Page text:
The Anarchist's Guide to Grammar
Banish the sacred rules of grammar???
YOU CAN'T DO THAT!
(Or can you?)
"Banish the rules of grammar in the U.S.!" is the revolution called for by author Val Dumond. "Scary? Of course, but drastic measures must be taken. Just look at the state of language today! The time is now! Stand up and reclaim it! We’ve been taking U.S. language for granted," claims this long-time writer.
We make several assumptions:
Not so! The time has arrived to banish what we call rules and expose the assumptions.
What would happen if we all spoke the language of our heritage? We would quickly learn the sound of the Tower of Babel – since US language has come about by combining languages from (at least) 150 countries around the world. As immigrants enter the country, they bring with them new ideas, cultures, foods, music, and language. As they become settled, they combine their culture with US-ers, thus enriching all of us in the United States, including our language.
In an amusing Introduction, Val explains how we have assumed there exists an incontrovertible set of grammar rules to be followed in order to speak proper, correct, good English.
"We're not in England anymore!" she points out. "Oh yes, we started out with British rules, but as we declared our independence, language changed, and continues to change."
Do you really understand ordinary British English? Numerous pundits over time have drawn up what they consider the rules of grammar and forced them on their students. Yet, when those students run up against someone who studied a different set of rules, confusion and doubt rear their heads.
Must we in the U.S. speak proper English or do we have a language all our own? After clarifying the conundrum of US-language, Val offers guidelines to aid writers in determining what constitutes understandable language. Those guidelines don't depend on memorizing all the crazy names for the parts of language, but rather the guidelines focus on how those parts function. Nouns and pronouns become Things; adjectives and adverbs become Modifiers; punctuation becomes Rules of the Road - all presented in easily understood language, with examples to boot.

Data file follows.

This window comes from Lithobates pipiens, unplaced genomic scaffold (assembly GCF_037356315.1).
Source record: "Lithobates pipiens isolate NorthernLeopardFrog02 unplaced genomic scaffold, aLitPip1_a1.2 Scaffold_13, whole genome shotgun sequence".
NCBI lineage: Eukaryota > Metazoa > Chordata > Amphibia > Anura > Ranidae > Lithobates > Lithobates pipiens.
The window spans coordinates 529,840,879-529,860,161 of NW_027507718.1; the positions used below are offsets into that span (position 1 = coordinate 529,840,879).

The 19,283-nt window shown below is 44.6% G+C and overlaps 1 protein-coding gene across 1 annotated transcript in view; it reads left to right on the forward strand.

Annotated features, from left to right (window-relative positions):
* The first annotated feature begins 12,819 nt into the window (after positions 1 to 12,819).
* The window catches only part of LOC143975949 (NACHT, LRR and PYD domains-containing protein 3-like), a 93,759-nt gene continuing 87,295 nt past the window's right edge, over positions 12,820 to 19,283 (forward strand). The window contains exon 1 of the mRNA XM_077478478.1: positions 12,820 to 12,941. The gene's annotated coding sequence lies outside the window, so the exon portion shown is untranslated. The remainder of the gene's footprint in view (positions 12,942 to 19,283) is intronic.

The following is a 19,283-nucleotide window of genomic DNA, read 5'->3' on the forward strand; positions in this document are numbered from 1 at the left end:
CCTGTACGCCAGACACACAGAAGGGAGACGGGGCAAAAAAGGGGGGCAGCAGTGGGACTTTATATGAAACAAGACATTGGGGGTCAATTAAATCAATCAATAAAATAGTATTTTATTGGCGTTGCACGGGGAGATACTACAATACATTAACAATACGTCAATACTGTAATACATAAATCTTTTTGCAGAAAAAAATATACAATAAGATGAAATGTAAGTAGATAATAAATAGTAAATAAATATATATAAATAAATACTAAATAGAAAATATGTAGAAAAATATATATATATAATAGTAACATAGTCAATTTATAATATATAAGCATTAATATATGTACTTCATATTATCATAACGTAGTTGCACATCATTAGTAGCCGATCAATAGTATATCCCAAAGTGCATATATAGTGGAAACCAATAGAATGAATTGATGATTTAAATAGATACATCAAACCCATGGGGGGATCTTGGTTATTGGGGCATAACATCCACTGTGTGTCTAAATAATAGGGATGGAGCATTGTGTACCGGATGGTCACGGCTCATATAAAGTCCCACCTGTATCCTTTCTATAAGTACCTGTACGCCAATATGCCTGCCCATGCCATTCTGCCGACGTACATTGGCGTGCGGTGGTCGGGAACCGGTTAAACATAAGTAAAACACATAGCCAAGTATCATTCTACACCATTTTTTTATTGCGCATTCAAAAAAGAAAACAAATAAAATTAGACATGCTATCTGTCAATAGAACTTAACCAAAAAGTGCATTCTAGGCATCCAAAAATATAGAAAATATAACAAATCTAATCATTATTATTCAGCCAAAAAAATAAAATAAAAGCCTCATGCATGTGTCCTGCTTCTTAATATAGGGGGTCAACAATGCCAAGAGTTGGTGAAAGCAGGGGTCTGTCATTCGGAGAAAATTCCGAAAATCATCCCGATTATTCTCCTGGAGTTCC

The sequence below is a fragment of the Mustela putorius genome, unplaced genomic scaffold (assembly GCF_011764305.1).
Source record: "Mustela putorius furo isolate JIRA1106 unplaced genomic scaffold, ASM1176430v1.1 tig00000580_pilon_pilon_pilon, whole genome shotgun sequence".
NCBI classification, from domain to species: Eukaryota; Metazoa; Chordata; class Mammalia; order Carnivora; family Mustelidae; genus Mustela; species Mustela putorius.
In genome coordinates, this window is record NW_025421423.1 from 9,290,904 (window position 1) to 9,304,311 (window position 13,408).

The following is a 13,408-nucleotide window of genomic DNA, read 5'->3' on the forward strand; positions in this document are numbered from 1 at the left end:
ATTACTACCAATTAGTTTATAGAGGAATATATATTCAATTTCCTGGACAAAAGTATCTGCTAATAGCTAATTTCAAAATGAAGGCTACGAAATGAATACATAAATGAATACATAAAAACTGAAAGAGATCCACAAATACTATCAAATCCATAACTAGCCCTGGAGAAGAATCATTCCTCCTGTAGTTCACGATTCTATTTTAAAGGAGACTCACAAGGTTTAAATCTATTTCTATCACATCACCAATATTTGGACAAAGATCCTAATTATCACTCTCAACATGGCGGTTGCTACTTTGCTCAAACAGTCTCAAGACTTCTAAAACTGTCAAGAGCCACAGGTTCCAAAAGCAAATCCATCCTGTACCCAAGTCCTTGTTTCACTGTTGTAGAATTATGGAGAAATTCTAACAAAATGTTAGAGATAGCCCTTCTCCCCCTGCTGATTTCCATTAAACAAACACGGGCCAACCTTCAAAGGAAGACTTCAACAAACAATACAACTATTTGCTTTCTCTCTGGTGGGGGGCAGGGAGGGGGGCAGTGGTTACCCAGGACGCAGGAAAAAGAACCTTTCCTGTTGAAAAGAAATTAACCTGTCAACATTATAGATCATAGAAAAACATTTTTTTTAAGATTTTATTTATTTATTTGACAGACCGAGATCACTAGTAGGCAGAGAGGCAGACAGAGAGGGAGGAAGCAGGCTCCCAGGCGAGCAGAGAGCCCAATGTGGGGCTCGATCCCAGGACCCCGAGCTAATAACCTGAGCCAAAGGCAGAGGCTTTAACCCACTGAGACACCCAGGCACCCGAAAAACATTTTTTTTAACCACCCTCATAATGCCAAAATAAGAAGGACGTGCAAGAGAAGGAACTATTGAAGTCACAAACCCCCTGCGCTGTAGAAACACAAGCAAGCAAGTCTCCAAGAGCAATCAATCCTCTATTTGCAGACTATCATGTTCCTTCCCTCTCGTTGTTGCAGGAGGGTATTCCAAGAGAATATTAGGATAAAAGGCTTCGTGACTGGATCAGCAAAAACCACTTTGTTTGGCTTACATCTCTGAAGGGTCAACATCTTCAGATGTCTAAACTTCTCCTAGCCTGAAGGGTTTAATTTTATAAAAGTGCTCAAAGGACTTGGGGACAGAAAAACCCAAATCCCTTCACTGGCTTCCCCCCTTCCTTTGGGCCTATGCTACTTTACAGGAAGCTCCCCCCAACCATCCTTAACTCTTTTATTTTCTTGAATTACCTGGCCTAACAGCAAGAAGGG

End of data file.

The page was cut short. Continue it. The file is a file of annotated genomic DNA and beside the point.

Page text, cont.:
Included in the guidelines are:
But Val doesn’t stop there. Writers will especially enjoy the freedom offered to create new words and put together sentences and paragraphs. She offers suggestions to use numbers and inclusive language, as well as offering four ways to improve spelling.
The solution to the confusion of US-language seems so simple:
Val shows you how in The Anarchist’s Guide to Grammar.
Toss out the assumptions, clarify them, pick up some basic, helpful guidelines, and write with power and assurance.
No longer will you need to ask, "What are the rules for writing Proper English" At last, you’ll understand why there aren't any. At last you can write your own guidelines.
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